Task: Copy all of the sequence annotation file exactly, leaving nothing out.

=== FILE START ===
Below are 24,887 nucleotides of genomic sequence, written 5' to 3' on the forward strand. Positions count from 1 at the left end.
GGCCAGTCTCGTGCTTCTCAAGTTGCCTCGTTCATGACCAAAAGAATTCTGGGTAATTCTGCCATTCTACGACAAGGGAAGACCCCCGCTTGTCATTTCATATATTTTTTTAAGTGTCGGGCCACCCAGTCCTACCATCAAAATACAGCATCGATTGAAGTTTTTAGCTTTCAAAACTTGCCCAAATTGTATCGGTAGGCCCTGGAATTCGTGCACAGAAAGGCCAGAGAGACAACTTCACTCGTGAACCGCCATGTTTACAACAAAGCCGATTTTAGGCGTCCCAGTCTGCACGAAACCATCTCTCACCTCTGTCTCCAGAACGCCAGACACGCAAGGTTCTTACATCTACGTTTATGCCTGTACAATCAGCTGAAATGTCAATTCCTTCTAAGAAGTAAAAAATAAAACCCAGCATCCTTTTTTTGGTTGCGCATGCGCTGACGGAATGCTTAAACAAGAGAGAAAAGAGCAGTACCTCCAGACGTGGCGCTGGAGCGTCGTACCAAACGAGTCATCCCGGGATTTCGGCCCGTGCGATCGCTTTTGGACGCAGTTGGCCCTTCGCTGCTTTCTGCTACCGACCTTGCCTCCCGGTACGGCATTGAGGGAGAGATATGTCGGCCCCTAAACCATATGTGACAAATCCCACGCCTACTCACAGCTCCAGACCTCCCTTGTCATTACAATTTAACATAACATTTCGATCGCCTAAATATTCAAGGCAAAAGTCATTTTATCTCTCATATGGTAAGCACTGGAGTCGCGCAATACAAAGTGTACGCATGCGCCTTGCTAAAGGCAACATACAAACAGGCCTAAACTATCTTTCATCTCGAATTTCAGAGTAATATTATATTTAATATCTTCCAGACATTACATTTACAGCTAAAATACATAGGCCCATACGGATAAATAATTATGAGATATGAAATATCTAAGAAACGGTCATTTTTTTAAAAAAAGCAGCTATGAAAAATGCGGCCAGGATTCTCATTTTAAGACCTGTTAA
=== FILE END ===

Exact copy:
Below are 24,887 nucleotides of genomic sequence, written 5' to 3' on the forward strand. Positions count from 1 at the left end.
GGCCAGTCTCGTGCTTCTCAAGTTGCCTCGTTCATGACCAAAAGAATTCTGGGTAATTCTGCCATTCTACGACAAGGGAAGACCCCCGCTTGTCATTTCATATATTTTTTTAAGTGTCGGGCCACCCAGTCCTACCATCAAAATACAGCATCGATTGAAGTTTTTAGCTTTCAAAACTTGCCCAAATTGTATCGGTAGGCCCTGGAATTCGTGCACAGAAAGGCCAGAGAGACAACTTCACTCGTGAACCGCCATGTTTACAACAAAGCCGATTTTAGGCGTCCCAGTCTGCACGAAACCATCTCTCACCTCTGTCTCCAGAACGCCAGACACGCAAGGTTCTTACATCTACGTTTATGCCTGTACAATCAGCTGAAATGTCAATTCCTTCTAAGAAGTAAAAAATAAAACCCAGCATCCTTTTTTTGGTTGCGCATGCGCTGACGGAATGCTTAAACAAGAGAGAAAAGAGCAGTACCTCCAGACGTGGCGCTGGAGCGTCGTACCAAACGAGTCATCCCGGGATTTCGGCCCGTGCGATCGCTTTTGGACGCAGTTGGCCCTTCGCTGCTTTCTGCTACCGACCTTGCCTCCCGGTACGGCATTGAGGGAGAGATATGTCGGCCCCTAAACCATATGTGACAAATCCCACGCCTACTCACAGCTCCAGACCTCCCTTGTCATTACAATTTAACATAACATTTCGATCGCCTAAATATTCAAGGCAAAAGTCATTTTATCTCTCATATGGTAAGCACTGGAGTCGCGCAATACAAAGTGTACGCATGCGCCTTGCTAAAGGCAACATACAAACAGGCCTAAACTATCTTTCATCTCGAATTTCAGAGTAATATTATATTTAATATCTTCCAGACATTACATTTACAGCTAAAATACATAGGCCCATACGGATAAATAATTATGAGATATGAAATATCTAAGAAACGGTCATTTTTTTAAAAAAAGCAGCTATGAAAAATGCGGCCAGGATTCTCATTTTAAGACCTGTTAA